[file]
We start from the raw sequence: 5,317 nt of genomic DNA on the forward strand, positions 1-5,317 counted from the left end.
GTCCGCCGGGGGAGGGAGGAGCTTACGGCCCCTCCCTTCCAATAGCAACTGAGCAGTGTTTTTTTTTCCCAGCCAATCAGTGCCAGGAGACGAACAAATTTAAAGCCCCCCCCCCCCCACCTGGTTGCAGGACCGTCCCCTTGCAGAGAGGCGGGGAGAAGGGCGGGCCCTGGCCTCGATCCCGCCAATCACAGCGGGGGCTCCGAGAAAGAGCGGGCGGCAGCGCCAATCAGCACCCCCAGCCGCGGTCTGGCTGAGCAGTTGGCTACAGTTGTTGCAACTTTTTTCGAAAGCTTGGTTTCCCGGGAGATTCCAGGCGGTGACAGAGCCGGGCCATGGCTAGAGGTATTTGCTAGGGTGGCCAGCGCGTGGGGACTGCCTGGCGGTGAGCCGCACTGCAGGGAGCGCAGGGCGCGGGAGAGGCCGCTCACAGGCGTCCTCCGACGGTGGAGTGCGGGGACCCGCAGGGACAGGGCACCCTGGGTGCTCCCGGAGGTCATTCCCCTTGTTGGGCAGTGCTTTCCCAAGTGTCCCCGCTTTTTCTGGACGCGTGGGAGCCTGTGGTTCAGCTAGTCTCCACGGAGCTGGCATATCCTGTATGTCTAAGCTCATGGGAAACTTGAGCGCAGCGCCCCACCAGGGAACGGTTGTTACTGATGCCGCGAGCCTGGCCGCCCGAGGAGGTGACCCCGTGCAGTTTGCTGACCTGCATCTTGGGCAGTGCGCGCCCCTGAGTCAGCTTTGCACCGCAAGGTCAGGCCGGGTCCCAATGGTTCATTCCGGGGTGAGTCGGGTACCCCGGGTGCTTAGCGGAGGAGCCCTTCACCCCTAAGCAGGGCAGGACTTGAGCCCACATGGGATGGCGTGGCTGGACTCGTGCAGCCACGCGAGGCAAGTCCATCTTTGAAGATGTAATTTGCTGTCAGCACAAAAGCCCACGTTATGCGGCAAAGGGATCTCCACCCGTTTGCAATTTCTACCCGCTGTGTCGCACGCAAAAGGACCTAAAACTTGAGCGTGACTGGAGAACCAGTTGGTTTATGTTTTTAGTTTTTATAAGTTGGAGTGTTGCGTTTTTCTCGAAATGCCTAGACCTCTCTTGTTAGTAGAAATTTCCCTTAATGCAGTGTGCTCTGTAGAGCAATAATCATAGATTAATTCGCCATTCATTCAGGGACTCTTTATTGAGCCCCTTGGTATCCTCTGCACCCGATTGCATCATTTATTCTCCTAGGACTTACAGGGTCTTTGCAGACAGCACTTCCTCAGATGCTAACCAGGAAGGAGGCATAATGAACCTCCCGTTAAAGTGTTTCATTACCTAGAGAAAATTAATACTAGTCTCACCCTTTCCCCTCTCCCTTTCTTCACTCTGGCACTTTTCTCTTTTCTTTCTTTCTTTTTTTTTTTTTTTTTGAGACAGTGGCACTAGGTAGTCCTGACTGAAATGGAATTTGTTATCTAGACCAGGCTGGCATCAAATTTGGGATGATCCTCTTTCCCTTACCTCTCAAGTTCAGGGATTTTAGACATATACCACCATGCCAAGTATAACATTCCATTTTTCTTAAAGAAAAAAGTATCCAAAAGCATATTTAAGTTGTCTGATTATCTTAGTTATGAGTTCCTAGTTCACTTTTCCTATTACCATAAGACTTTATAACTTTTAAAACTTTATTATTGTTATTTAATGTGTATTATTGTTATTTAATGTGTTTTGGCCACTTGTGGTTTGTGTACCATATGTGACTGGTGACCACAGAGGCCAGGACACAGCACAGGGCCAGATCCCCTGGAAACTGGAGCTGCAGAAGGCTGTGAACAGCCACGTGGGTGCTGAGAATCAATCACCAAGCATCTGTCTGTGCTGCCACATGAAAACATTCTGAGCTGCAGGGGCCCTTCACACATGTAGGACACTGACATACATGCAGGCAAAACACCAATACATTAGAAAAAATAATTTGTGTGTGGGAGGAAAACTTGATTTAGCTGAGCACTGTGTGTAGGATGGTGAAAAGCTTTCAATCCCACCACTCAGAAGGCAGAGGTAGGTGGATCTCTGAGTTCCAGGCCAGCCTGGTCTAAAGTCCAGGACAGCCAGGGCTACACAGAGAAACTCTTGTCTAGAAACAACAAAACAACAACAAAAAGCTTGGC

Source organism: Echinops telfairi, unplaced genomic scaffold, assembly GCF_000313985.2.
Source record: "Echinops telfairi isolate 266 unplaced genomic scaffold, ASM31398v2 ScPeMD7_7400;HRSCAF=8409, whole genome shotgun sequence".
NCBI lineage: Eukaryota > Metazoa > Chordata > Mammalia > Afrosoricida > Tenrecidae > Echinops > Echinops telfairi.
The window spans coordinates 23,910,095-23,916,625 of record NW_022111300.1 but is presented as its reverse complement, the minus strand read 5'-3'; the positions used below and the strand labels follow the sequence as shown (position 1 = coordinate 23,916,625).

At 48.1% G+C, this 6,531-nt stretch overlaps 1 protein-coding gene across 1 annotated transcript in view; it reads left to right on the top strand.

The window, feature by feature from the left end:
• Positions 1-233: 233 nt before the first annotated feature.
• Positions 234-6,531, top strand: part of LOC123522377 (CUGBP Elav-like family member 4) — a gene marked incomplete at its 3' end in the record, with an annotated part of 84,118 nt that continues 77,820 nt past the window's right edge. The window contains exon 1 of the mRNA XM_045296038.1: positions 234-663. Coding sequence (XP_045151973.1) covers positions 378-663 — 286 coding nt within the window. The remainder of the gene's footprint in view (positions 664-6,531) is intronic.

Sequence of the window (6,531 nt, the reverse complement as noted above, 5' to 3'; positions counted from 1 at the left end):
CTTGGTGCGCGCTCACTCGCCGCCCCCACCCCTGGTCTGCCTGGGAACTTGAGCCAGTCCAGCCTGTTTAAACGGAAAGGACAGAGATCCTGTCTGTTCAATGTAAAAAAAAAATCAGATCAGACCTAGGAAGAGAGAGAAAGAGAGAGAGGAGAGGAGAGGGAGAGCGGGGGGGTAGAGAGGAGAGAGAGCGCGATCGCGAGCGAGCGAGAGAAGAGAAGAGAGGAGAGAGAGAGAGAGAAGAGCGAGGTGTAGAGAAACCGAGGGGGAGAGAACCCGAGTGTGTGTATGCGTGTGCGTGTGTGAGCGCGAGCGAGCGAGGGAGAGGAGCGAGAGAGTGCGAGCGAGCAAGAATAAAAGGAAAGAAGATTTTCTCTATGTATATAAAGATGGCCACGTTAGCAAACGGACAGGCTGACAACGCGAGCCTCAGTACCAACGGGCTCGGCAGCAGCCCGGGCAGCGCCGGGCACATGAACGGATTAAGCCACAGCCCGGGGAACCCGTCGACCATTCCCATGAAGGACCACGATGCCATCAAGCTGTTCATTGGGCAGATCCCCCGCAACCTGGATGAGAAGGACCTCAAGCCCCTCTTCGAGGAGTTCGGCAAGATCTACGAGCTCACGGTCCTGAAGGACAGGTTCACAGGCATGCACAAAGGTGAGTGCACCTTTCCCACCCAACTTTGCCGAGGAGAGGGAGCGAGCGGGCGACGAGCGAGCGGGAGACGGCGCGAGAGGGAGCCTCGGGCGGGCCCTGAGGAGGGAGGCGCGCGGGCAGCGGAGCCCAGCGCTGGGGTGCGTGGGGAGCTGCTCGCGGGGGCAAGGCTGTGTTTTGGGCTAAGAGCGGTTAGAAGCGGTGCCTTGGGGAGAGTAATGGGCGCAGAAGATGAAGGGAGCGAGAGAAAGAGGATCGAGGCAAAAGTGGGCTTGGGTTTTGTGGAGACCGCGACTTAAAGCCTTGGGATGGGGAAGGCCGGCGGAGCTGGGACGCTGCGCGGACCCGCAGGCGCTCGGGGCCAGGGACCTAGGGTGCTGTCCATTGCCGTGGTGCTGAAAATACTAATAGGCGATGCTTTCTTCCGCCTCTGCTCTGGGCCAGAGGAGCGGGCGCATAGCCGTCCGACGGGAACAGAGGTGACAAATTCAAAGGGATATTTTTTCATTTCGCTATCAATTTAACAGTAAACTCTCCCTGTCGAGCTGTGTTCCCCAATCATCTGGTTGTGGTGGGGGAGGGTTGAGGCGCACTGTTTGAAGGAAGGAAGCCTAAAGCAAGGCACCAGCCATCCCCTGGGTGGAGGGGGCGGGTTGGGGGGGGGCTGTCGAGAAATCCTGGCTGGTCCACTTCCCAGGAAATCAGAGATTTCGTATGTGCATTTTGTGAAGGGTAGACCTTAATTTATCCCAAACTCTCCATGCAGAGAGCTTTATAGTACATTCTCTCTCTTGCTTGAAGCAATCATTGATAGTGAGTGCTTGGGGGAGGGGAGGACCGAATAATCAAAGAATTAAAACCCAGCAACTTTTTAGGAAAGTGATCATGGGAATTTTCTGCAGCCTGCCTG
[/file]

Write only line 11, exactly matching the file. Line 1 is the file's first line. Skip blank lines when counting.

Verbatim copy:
Sequence of the window (6,531 nt, the reverse complement as noted above, 5' to 3'; positions counted from 1 at the left end):